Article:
0
Research Papers: Operations, Applications & Components

Comparison of the Thermal Performance of Damaged and Intact Shock Absorber

[+] Author and Article Information
Kyoung-sik Bang

e-mail: nksbang@kaeri.re.kr

Ju-chan Lee

e-mail: sjclee@kaeri.re.kr

Chung-seok Seo

e-mail: ncsseo@kaeri.re.kr

Ki-seog Seo

e-mail: nksseo@kaeri.re.kr
Korea Atomic Energy Research Institute,
P.O. Box 105, Yuseong,
Daejeon 305-600, Korea

Contributed by the Pressure Vessel and Piping Division of ASME for publication in the JOURNAL OF PRESSURE VESSEL TECHNOLOGY. Manuscript received March 6, 2012; final manuscript received November 22, 2012; published online September 17, 2013. Assoc. Editor: Allen C. Smith.

J. Pressure Vessel Technol 135(5), 051601 (Sep 17, 2013) (7 pages) Paper No: PVT-12-1027; doi: 10.1115/1.4024441 History: Received March 06, 2012; Revised November 22, 2012

Regulatory requirements for a Type B package are specified in the Korea MEST Act 2009-37, IAEA Safety Standard Series No. TS-R-1, and US 10 CFR Part 71. These regulatory guidelines require that a Type B package for transporting radioactive materials should be able to withstand a test sequence consisting of a 9 m drop onto an unyielding surface, a 1 m drop onto a puncture bar, and a period of 30 min under a thermal condition of 800 °C. To evaluate the thermal shielding effect of a shock absorber, a thermal test was performed using a half scale model with shock absorber, which was damaged by both a 9 m drop test and a 1 m puncture test. For the purpose of comparison, the thermal test was also carried out using a half scale model with intact shock absorber. The maximum temperature of the seal in the upper part was measured at 273 °C, which is higher than the manufacturer's recommended maximum temperature in the thermal test using damaged shock absorber. This is because the shock absorber, which was broken in the drop test, was almost burned. However, the maximum temperature of the seal in the upper part was measured at 249 °C, which is lower than the manufacturer's recommended maximum temperature in the thermal test using intact shock absorber. Therefore, to maintain the containment boundary of the hot-cell cask, it is important that the manufacturing of the shock absorber prevent failure of shock absorber housing.

Copyright © 2013 by ASME
Your Session has timed out. Please sign back in to continue.

References

KOREA MEST Act. 2009-37, 2009, “Regulations for the Safe Transport of Radioactive Material”.
IAEA Safety Standard Series No. TS-R-1, 2008, “Regulations for Packaging and Transportation of Radioactive Material”.
U.S. Code of Federal Regulations, 2005, Title 10, Part 71, “Packaging and Transportation of Radioactive Material.”
Greiner, M., Shin, S., Faulkner, R. J., and Wirtz, R. A., 1998, “Transport Cask Response to Regulatory Format Thermal Events, Part 1: Rail Package,” Int. J. Radioact. Mater. Transp., 9(3), pp. 187–192. Available at: http://wolfweb.unr.edu/homepage/greiner/pubs/Fires/Part%201.pdf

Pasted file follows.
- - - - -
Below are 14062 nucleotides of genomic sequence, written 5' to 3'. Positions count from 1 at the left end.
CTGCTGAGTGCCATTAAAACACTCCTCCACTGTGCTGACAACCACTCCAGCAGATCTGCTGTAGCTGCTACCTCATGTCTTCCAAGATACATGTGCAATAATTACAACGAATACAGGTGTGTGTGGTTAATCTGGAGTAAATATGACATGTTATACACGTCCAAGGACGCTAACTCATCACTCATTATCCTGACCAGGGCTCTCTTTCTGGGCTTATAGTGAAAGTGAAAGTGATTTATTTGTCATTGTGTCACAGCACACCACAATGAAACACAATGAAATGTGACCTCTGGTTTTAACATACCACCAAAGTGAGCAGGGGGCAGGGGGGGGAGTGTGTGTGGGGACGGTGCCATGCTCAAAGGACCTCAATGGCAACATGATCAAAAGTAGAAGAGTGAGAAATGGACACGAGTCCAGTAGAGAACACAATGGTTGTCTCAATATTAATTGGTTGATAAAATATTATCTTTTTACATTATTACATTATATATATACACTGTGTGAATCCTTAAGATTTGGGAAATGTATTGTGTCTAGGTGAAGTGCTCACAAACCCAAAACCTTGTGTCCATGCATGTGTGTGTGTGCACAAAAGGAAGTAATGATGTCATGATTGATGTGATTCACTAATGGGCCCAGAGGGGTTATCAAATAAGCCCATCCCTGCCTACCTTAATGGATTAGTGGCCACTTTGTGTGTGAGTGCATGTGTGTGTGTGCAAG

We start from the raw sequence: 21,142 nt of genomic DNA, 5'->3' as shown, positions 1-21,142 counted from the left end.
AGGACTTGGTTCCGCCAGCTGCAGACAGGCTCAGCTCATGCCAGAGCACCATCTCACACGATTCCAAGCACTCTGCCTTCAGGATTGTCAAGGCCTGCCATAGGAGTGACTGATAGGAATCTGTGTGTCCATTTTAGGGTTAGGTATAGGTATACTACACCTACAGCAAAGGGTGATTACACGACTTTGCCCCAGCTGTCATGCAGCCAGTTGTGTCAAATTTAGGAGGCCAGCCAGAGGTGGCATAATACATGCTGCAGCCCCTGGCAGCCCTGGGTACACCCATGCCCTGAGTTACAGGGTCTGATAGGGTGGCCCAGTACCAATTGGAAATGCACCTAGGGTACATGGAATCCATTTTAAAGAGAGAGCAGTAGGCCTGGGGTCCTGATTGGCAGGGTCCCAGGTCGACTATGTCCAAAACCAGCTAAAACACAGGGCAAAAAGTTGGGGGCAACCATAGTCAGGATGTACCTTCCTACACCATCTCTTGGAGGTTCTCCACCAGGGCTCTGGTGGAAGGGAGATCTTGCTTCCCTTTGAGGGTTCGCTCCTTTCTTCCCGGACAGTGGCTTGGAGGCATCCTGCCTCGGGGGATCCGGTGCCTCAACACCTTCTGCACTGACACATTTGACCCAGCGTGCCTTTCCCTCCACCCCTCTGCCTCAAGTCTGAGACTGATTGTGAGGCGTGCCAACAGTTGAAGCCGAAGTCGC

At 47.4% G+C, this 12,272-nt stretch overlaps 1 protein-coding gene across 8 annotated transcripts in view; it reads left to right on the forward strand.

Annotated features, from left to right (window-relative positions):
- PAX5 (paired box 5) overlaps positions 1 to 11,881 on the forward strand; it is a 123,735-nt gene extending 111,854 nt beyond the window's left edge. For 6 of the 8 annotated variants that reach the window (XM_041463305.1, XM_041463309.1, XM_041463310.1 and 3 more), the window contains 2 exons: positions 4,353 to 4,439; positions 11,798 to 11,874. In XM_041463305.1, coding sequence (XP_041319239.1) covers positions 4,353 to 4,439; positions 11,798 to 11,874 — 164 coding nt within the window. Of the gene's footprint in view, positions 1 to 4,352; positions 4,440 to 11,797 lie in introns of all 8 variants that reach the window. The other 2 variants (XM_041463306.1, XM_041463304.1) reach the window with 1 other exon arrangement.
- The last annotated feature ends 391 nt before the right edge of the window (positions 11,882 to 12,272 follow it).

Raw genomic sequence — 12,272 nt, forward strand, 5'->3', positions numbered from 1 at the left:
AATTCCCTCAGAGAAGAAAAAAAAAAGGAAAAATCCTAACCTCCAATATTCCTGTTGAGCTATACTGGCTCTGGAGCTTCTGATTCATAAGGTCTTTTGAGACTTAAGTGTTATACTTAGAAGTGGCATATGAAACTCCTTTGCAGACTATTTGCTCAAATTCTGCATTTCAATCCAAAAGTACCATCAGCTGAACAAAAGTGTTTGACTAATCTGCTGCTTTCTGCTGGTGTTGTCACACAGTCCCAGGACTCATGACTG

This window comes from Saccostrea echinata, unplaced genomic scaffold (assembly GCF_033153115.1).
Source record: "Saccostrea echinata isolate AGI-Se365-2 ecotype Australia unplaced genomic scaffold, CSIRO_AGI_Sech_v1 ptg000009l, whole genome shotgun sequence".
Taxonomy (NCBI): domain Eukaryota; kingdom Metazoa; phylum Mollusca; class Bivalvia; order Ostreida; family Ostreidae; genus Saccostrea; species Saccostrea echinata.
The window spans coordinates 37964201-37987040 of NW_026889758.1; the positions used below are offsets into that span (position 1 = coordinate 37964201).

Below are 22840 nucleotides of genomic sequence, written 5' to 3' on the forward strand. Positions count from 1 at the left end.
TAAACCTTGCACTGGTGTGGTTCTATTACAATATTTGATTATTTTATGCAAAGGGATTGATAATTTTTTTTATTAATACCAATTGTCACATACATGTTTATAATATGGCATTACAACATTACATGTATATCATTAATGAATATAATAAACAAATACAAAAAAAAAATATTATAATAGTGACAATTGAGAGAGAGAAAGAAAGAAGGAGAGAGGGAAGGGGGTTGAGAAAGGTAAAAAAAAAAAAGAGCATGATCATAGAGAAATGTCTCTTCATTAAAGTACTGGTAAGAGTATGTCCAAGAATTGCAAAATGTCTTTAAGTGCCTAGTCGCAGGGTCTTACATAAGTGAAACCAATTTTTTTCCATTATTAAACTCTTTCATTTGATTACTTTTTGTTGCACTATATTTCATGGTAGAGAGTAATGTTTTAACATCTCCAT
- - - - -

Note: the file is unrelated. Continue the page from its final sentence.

Greiner, M., Faulkner, R. J., and Jin, Y. Y., 1998, “Transport Cask Response to Regulatory Format Thermal Events, Part 2: Truck Cask,” Int. J. Radioact. Mater. Transp., 9(3), pp. 193–198.
Greiner, M., Chalasani, N. R., and Suo-Anttila, A., 2008, “Thermal Protection Provide by Impact Limiters to a Containment Seal Within a Truck Package,” ASME J. Pressure Vessel Technol., 130, p. 011209. [CrossRef]
Parker Seal Company, 2001, Parker O-Ring Handbook, Catalog ORD 5700A/US, p. 164.
Quintiere, J. G., 2006, Fundamentals of Fire Phenomena, Wiley, New York.

Figures

Grahic Jump Location
Fig. 1

Configuration of the hot cell cask

Grahic Jump Location
Fig. 2

Cross section of the thermal test model

Grahic Jump Location
Fig. 3

Horizontal drop impact instance

Grahic Jump Location
Fig. 4

Deformed shape of shock absorber

Grahic Jump Location
Fig. 5

Side Puncture impact instance

Grahic Jump Location
Fig. 6

Deformation of outer shell

Grahic Jump Location
Fig. 7

1st test model installed in the furnace

Grahic Jump Location
Fig. 8

2nd test model installed in the furnace

Grahic Jump Location
Fig. 9

Average flame temperature

Grahic Jump Location
Fig. 10

Temperature history in the 1st thermal test

Grahic Jump Location
Fig. 11

Temperature history at O-ring

Grahic Jump Location
Fig. 12

Temperature history in the 2nd thermal test

Grahic Jump Location
Fig. 13

Test model after the 2nd thermal test

Grahic Jump Location
Fig. 14

Char shape of lid shock absorber (2nd thermal test)

Grahic Jump Location
Fig. 15

Char shape of bottom shock absorber (2nd thermal test)

Grahic Jump Location
Fig. 16

Temperature contours for the thermal analysis of the scale model

Tables

Errata

Discussions

Some tools below are only available to our subscribers or users with an online account.

Related Content

Customize your page view by dragging and repositioning the boxes below.

Related Journal Articles
Related eBook Content
Topic Collections

Sorry! You do not have access to this content. For assistance or to subscribe, please contact us:

  • TELEPHONE: 1-800-843-2763 (Toll-free in the USA)
  • EMAIL: asmedigitalcollection@asme.org
Sign In